Inflation vs Deflation XII

Nate closes out the Great Inflation Debate with his final entry:

So at long last we understand how hyper-inflation works.  It is caused
by hyper-velocity.  Meaning folks are spending their money as soon as
they get it.  I’m not going to go much into the differences in Weimar
and today… because honestly the differences are actually smaller than
Vox indicates.  See we have the worlds leading reserve currency.  
Companies and governments have enormous amounts of cash on hand ready to
dump.  As I showed previously… the Fed has no idea how much cash is
actually out there in the international market.  We know that there is
roughly 2 trillion in corporate cash reserves in the domestic market…
but we’re told its actually as much as 5 or 6 trillion in the
international market.. and that’s on the low end.  Kids… that isn’t
even counting what the governments around the world are hoarding.
 Remember one of the benefits of being the foremost reserve currency is
that oil is priced in dollars…  so to buy oil you first have to buy
dollars. That’s important  Its a big deal.  So there is a lot of demand
for dollars out there.  And a lot of dollars hoarded up.

And thus we see that the engine is certainly sufficient to put the
train in motion.  In fact there is probably enough cash out there to
blow it to hell and gone.  No.. its not like Weimar.  Its different.
 Its very different.  But history doesn’t repeat.  It rhymes.

A common, but often ignored, phenomenon is that even during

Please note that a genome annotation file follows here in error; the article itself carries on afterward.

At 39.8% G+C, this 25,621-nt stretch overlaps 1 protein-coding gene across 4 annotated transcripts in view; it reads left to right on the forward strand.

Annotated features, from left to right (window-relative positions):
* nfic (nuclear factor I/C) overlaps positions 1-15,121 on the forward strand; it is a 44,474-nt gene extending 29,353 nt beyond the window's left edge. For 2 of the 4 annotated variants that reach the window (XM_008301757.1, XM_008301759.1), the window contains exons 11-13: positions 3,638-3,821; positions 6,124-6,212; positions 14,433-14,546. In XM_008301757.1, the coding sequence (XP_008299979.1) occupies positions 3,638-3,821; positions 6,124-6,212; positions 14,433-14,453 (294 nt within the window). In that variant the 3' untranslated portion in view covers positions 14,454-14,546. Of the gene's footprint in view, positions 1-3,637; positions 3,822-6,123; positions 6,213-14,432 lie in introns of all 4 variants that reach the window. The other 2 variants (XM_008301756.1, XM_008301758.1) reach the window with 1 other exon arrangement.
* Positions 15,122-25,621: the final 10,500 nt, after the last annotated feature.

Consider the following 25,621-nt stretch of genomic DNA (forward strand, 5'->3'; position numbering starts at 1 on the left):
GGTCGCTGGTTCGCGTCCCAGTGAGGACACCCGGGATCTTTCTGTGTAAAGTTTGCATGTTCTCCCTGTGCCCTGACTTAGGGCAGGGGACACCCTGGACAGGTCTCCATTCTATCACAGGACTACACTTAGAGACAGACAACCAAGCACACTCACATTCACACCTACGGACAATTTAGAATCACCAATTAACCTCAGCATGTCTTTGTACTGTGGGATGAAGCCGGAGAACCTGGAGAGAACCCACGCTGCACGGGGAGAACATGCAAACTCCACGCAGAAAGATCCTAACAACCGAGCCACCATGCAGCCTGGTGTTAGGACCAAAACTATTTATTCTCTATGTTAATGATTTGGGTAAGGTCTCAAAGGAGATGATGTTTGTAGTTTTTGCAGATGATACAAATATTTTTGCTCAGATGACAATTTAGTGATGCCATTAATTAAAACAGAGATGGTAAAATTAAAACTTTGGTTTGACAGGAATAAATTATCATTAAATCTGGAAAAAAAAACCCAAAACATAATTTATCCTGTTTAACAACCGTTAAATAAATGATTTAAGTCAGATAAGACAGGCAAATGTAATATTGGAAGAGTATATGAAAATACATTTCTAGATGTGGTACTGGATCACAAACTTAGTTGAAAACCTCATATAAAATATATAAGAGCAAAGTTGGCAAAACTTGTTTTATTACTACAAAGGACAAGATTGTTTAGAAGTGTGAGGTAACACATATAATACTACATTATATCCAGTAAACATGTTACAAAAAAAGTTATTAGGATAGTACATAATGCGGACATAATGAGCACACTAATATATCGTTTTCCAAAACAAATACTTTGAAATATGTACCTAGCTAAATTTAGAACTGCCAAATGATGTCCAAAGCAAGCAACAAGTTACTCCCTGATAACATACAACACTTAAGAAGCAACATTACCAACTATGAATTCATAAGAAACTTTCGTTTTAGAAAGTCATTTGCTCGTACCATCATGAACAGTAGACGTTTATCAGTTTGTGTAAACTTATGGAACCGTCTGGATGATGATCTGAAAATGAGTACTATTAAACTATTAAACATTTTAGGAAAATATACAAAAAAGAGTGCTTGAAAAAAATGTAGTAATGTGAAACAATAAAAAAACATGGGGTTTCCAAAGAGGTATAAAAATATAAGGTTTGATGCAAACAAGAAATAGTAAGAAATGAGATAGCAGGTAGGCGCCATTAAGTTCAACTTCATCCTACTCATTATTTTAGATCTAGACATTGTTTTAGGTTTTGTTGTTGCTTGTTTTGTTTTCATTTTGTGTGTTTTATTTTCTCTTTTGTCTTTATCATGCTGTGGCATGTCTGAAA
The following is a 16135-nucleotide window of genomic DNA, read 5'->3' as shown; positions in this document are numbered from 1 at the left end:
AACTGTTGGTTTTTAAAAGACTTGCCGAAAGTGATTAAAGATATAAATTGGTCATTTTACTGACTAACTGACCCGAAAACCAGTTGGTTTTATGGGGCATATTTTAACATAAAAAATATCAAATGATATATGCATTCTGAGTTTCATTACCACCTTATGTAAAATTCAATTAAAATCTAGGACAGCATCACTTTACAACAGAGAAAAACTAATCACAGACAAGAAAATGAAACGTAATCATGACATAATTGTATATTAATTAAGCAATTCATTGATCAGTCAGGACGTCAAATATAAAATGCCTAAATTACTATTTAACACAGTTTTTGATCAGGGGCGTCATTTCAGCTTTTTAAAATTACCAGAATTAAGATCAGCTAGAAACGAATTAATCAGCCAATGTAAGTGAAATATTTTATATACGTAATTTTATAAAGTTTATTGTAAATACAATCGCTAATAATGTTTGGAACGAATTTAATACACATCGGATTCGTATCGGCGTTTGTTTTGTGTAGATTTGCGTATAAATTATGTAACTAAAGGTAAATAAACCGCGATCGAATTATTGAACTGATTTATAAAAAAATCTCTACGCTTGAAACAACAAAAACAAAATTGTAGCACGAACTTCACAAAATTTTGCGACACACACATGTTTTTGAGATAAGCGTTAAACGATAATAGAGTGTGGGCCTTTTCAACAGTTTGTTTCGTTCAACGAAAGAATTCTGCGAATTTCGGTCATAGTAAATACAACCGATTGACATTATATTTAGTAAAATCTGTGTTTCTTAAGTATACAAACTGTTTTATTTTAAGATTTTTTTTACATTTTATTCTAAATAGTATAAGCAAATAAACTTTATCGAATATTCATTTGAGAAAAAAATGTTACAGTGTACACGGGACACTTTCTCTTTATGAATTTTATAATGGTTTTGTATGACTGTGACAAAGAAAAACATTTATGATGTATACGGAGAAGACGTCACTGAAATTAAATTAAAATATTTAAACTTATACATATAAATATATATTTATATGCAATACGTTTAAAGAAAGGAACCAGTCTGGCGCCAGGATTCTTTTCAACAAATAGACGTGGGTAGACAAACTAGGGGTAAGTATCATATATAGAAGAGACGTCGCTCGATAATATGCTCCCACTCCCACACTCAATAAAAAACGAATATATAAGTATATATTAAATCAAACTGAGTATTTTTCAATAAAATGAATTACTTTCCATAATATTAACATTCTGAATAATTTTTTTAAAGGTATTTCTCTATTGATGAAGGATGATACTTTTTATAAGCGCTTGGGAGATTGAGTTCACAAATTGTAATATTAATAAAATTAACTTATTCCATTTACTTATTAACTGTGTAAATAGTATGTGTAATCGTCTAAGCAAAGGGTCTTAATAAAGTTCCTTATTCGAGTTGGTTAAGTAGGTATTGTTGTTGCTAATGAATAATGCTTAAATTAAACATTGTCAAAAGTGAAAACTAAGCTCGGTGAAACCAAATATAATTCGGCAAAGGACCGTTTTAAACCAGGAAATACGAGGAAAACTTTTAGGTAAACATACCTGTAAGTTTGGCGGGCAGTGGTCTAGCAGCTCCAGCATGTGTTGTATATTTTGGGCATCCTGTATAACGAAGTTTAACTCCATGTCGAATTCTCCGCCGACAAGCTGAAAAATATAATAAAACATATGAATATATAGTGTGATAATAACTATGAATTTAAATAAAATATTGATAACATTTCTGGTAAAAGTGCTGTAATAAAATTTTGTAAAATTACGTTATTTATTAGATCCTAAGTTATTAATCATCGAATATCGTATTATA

hyper-inflation the central bankers think that there isn’t enough money
to go around.  Why?  Because I have explained it is velocity driving the
problem.  Not an increased supply in money.  Remember that central
bankers are all worshipers of John Maynard Keynes.  Damn his eyes.  So
they see complex economic situations as simplistic equations that can be
manipulated with god-like precision.  They have equations that they
really believe accurately can describe something as complex as an
economy.  To much X?  Add a little Y.  To much V?  take away some Q.  I
know this sounds insane… because well… it is… insane.
 Keynesianism is far more idiotic than you probably think it is.

I leave it to the readers to decide which case they found more convincing. Of course, time will be the only meaningful judge, as for all we know, the current state of monetary disinflation could, at least in principle, continue until the sun grows cold.  In this regard, I somewhat disagree with Nate, in that if hyperinflation doesn’t at least begin to appear by 2016, I don’t think it would be necessary for him to concede. In any event, as one reader commented, there are no winners in this debate, everyone, including Ben Bernanke and Goldman Sachs, looks to lose out in some way.  It is better to be a shopkeeper in peacetime than a king in chaos; those whose times are ignored by the historians because “nothing happened” are the fortunate ones.

It might be interesting, however, to learn if your views were modified at all as a result of the debate.  By which I mean if you were formerly inclined to expect deflation but now consider hyperinflation more likely, or vice-versa.

Nate is putting the debate into epub format which will be cleaned up a little for typos and then made available as a free ebook for future reference.